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WAY OF THINKING Kickstarter Review

Quick Look: Way of Thinking


Designer: Pawel Owsianka aka “A Father of 1”

Artist: Pawel Owsianka
Publisher: 2PO Games
Year Published: 2024 (live on Kickstarter currently, printing 2024)

No. of Players: 2-8

Ages: 11+

Playing Time: 10 minutes/player

 

Foreword:

Pawel reached out to see if I’d be interested in playing the game and writing about it. We met up soon thereafter on Discord and hit the virtual table via TTS. Though the game was explained by Pawel to be better at higher player counts, I feel the 2-player game was no different of an experience than I would have had at different counts. Each player takes a turn making a puzzle while the other(s) solve it. At higher player counts, you can work together to accomplish this. However, I found no difficulties in coming up with the answer so I actually preferred the higher difficulty of working alone.

From the Publisher:

In Way Of Thinking players will use random word cards to create logical sequences of words.
Each player will reveal the first and the last word of their sequence and remaining players will have 2 attempts to correctly guess the middle cards.
Players will score points collectively for each word they guessed.
Will you get the perfect score?

Disclaimer: The publisher played the digital version of Way Of Thinking. The opinions expressed in the review are completely my own. 


Review:


Initial Impression/Components:


I played a digital version and cannot make a comment on the physical components or quality of the game. However, since I saw what should be the complete art, and it is mainly card based, I’d expect it to be industry standard quality. Based on the price point, I would not assume it to contain premium quality components. The art itself was very simple and crude, but it served the purpose. It’s a word game and spending a bunch of time and/or money on art wouldn’t have really had a point. So, I’ll say it’s very basic art, but it doesn’t harm the game. 

 

Favorite:


I liked the hint tokens and how they each have a specific utility use rather than just a generic hint. For example one token might declare that a card is in the exact correct place, while another can show the card has to move to a word in a different row on that card. It was a nice way to control the use of hints.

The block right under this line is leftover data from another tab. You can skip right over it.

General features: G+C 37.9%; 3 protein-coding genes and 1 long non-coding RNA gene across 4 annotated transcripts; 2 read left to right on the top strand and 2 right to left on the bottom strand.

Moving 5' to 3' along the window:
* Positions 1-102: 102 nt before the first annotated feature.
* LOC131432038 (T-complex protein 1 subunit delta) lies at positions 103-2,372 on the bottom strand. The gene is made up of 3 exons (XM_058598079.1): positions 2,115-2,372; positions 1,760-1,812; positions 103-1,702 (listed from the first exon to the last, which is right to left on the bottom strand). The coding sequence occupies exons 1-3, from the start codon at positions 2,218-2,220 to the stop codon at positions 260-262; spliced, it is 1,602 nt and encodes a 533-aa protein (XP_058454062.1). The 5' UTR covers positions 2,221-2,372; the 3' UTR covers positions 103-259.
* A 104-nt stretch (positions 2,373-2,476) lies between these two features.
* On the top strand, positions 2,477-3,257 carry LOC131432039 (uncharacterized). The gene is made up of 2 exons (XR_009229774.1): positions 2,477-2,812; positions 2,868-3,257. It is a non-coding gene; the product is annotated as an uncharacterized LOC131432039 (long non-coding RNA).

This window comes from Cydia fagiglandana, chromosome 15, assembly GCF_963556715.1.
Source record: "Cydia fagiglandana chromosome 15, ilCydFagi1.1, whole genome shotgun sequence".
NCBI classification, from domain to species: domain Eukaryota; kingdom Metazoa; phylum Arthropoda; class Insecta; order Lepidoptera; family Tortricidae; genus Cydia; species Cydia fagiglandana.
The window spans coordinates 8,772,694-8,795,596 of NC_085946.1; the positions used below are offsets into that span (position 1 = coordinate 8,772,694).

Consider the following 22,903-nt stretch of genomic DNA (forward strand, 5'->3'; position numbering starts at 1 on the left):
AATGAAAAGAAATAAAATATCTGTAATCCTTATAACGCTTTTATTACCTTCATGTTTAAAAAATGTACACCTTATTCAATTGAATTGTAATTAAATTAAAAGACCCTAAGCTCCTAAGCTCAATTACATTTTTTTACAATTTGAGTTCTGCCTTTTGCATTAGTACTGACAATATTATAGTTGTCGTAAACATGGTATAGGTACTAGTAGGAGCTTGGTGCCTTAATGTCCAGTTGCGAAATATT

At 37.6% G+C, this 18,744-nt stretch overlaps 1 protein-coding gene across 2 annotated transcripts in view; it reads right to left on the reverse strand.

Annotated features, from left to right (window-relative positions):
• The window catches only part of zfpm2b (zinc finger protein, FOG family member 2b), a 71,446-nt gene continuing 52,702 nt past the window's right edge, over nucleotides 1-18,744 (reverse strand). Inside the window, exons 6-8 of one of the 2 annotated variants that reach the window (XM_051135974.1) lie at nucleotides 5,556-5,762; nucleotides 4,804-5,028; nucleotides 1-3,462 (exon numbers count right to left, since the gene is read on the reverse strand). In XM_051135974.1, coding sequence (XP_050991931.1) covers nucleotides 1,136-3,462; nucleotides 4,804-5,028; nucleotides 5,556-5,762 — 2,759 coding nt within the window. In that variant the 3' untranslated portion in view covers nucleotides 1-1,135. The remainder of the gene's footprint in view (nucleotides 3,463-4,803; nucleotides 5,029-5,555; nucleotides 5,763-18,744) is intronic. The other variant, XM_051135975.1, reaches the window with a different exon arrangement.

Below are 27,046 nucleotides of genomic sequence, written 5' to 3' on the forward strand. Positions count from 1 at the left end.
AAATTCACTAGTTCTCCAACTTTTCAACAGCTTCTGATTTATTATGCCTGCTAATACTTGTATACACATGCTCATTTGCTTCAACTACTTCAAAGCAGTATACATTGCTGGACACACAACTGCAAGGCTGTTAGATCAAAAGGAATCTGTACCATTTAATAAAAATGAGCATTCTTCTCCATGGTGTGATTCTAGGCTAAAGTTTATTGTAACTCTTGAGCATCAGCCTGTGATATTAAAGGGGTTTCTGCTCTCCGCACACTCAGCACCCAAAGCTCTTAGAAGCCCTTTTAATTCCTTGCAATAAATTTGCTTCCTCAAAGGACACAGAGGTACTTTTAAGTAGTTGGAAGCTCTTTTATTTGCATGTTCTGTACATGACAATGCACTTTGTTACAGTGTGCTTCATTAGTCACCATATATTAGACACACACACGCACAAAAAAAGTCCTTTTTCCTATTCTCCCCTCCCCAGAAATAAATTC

Least Favorite:

It wasn’t really hard enough for my taste. At two players, the game is as hard as it’s going to be, so I made some internal choices to make it harder if I played again in the future:

1) No changing cards, you have to use what you have.

2) use timed turns to set up and guess

3) take turns guessing alone

4) deal out more cards and try to make longer chains such as 7,8,9, or 10 cards.

5) if at that point it was still too easy, then no hints.

Mechanics:

– Word Game

– Cooperative

– Hidden Movement
– Deduction

 

Rules:

The rules are pretty basic, take your cards, and use a word on each to make a set of associations in private. Then show where you started and ended and shuffle the cards in between. Other players work together and attempt to determine which words you used and in what order to make the train of thought.

Here is a link to an online pdf version of the rules:

Areas they did well:

– Good selection of word choices
– Nice use of hints
– Cooperative word game
– Player card/grid
– Hidden play
– Ever changing puzzle to solve

 

Areas they could have improved:

 

– A little bit more effort into the art and presentation

– More difficulty
– Could easily make a competitive mode

Interesting moment:

We played a 2-player variant where you have 3 minutes to guess and arrange the set. You may freely use hints during that time (still max of 3) but I liked how it added an extra edge to it. I got the chain pretty quickly but it added a layer of fun for me where I had something new to beat. I can play again and again trying to beat my speed each time. That’s a new and interesting addition to the game

Overall:

thought it was a pretty standard word game that, like others, have a couple of little twists to put a new spin on it. I did like the puzzle of trying to guess what someone else thought and in what order but I do wish aside from the above-mentioned time variant, it had something more challenging added in. If I get a physical copy, I will definitely try longer chains, or my own variants. Such as instead of throwing out the last card you don’t use, leave it with the cards you can use to guess and make the opponents determine which one doesn’t belong. I’d be interested how that would throw everything for a loop!

 

Final Thoughts:

think this is a good family game for parents and kids to enjoy together or even to use as a teaching aid for problem solving, logic, and connections. It’s an interesting puzzle; like a brainstorm players must make into a single line. The campaign is live on Kickstarter at the time of posting this review. Feel free to check it out using the link below.

I’ll see you next time, back here at The Game Table,

Brad Hiscock, aka Zerility

 

After reading Brad’s review, if this sounds like a game for you at the time of this posting Way of Thinking will be live on KICKSTARTER until Thu, December 14 2023 11:00 AM PST, and has a funding goal of $2,629. Check it out and get yours HERE.
Find on KICKSTARTER HERE.

Pledge Below!

 

Did you get it based on our review? Please comment below letting us know!

 



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